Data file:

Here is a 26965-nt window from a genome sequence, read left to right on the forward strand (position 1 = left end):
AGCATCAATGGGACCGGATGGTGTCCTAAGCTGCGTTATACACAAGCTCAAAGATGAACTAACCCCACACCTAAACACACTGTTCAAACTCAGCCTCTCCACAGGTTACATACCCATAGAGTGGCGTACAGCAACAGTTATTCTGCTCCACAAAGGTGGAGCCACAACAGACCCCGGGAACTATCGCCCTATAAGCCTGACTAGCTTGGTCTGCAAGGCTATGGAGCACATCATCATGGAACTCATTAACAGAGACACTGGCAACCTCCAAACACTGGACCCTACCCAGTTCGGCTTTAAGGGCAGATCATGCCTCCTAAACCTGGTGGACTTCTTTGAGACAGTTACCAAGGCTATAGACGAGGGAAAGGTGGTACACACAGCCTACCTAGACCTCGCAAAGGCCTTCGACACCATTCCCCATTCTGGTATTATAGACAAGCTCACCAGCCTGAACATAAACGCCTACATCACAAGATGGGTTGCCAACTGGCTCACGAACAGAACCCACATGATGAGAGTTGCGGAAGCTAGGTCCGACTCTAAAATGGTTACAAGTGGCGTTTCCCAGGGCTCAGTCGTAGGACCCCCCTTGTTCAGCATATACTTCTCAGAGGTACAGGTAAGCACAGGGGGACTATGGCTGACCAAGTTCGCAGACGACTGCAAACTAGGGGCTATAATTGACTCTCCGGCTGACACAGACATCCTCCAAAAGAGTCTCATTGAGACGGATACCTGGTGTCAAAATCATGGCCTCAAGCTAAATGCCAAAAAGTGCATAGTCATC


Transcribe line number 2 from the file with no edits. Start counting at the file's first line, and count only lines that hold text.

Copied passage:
AGCATCAATGGGACCGGATGGTGTCCTAAGCTGCGTTATACACAAGCTCAAAGATGAACTAACCCCACACCTAAACACACTGTTCAAACTCAGCCTCTCCACAGGTTACATACCCATAGAGTGGCGTACAGCAACAGTTATTCTGCTCCACAAAGGTGGAGCCACAACAGACCCCGGGAACTATCGCCCTATAAGCCTGACTAGCTTGGTCTGCAAGGCTATGGAGCACATCATCATGGAACTCATTAACAGAGACACTGGCAACCTCCAAACACTGGACCCTACCCAGTTCGGCTTTAAGGGCAGATCATGCCTCCTAAACCTGGTGGACTTCTTTGAGACAGTTACCAAGGCTATAGACGAGGGAAAGGTGGTACACACAGCCTACCTAGACCTCGCAAAGGCCTTCGACACCATTCCCCATTCTGGTATTATAGACAAGCTCACCAGCCTGAACATAAACGCCTACATCACAAGATGGGTTGCCAACTGGCTCACGAACAGAACCCACATGATGAGAGTTGCGGAAGCTAGGTCCGACTCTAAAATGGTTACAAGTGGCGTTTCCCAGGGCTCAGTCGTAGGACCCCCCTTGTTCAGCATATACTTCTCAGAGGTACAGGTAAGCACAGGGGGACTATGGCTGACCAAGTTCGCAGACGACTGCAAACTAGGGGCTATAATTGACTCTCCGGCTGACACAGACATCCTCCAAAAGAGTCTCATTGAGACGGATACCTGGTGTCAAAATCATGGCCTCAAGCTAAATGCCAAAAAGTGCATAGTCATC